- Amount of Public Health Emergency Leave. If an employee is unable to work, the employee is entitled to leave as follows:
- Employees who were full-time employees as of February 25, 2020 are entitled to 80 hours of leave.
- Employees who were part-time employees as of February 25, 2020 are entitled to the number of leave hours equal to the average number of hours over a two-week period that the employee was scheduled to work over the previous six months ending on February 25, 2020, including hours for which the employee took leave of any type.
- Employees hired after February 25, 2020 are entitled to the number of hours of leave equal to the number of hours that the employee worked, on average, over a two-week period between the date of hire and the date upon which the leave is taken, including hours for which the employee took leave of any type.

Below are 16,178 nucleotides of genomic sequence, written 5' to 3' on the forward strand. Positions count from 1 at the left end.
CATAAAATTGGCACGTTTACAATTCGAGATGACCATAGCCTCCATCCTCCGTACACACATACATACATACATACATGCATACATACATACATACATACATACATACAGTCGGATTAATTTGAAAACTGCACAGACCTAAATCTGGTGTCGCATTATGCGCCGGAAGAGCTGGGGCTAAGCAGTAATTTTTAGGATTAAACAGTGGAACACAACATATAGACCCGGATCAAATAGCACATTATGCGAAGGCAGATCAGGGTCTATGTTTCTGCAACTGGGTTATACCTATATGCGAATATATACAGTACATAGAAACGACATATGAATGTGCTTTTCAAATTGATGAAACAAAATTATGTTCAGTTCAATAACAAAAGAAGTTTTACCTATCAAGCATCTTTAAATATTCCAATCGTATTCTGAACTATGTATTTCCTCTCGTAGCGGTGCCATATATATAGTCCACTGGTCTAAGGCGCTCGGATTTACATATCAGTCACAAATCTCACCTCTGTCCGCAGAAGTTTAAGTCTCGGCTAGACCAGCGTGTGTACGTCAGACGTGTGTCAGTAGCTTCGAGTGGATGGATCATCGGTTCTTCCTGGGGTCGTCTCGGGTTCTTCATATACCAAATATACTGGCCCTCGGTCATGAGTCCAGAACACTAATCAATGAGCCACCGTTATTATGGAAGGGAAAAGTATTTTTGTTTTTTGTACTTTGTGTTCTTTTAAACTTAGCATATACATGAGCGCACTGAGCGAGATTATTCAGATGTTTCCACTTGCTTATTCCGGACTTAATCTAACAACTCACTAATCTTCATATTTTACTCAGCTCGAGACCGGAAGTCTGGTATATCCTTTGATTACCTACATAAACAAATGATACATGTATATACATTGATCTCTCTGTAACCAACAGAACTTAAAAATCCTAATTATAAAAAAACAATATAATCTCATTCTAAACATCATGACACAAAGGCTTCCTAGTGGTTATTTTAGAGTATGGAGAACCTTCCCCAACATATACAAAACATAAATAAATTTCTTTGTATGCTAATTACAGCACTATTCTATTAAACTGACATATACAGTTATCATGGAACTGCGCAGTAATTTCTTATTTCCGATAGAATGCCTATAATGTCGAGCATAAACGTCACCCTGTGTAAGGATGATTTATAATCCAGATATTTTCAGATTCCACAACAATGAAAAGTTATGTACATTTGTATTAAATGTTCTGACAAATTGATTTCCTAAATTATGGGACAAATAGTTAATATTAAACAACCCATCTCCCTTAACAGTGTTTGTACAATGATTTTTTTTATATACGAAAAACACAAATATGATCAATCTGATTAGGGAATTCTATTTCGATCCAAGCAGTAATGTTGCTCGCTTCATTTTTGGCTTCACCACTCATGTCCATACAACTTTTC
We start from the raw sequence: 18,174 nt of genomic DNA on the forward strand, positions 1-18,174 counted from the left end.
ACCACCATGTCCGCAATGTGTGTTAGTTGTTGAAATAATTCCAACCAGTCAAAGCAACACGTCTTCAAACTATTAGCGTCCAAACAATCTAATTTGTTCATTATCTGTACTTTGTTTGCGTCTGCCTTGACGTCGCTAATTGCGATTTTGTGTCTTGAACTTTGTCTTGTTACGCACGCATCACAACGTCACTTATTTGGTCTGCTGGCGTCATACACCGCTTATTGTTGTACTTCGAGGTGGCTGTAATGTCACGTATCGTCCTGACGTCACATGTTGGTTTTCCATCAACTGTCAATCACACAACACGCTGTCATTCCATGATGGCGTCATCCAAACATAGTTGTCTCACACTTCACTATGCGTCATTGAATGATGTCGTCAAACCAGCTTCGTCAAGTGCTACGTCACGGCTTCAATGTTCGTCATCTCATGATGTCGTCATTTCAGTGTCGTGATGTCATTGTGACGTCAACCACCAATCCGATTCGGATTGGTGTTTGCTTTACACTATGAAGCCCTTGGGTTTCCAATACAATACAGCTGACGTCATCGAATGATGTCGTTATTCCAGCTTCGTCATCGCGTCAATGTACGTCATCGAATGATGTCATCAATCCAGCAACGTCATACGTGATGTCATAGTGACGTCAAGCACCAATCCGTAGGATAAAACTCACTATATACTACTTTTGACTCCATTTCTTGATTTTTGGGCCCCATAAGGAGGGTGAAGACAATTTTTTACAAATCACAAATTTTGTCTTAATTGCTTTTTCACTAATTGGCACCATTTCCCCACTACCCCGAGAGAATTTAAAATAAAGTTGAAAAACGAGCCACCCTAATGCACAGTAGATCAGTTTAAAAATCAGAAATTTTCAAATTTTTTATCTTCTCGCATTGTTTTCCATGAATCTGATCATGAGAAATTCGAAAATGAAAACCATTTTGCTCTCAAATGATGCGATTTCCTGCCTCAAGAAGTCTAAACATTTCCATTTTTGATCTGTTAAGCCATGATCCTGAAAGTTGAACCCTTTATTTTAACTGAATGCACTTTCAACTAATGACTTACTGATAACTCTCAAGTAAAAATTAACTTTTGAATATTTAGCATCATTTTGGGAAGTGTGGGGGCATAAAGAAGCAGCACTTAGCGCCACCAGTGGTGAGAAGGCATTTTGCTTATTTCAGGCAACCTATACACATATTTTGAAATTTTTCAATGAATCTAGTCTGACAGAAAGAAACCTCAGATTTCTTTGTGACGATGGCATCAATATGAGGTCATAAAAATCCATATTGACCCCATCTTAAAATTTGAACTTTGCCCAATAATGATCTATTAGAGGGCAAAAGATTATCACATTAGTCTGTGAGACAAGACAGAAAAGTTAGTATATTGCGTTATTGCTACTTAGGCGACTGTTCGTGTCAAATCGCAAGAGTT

- Employees are not entitled to more than 80 hours of Public Health Emergency Leave.
- Qualifying Reasons for Public Health Emergency Leave. The Ordinance provides that an employee may use Public Health Emergency Leave if the employee is unable to work for any of the following reasons:
- The employee is subject to an individual or general Federal, State, or local quarantine or isolation order related to COVID-19, including an employee who is a member of a vulnerable or high-risk population who is unable to work because of recommendations in San Francisco Public Health Orders or any order issued by Governor Newsom or Bay Area jurisdictions;
- The employee has been advised by a health care provider to self-quarantine;
- The employee is experiencing symptoms associated with COVID-19 and is seeking a medical diagnosis;
- The employee is caring for a family member who is subject to a Federal, State, or local quarantine or isolation order or is experiencing symptoms associated with COVID-19;
- The employee is caring for a family member if the school or place of care of the family member has been closed, or the care provider of such family member is unavailable, due to the public health emergency; or
- The employee is experiencing any other substantially similar condition specified by the Local Health Officer, or under Section 5102(a)(6) of the FFCRA, by the United States Secretary of Health and Human Services.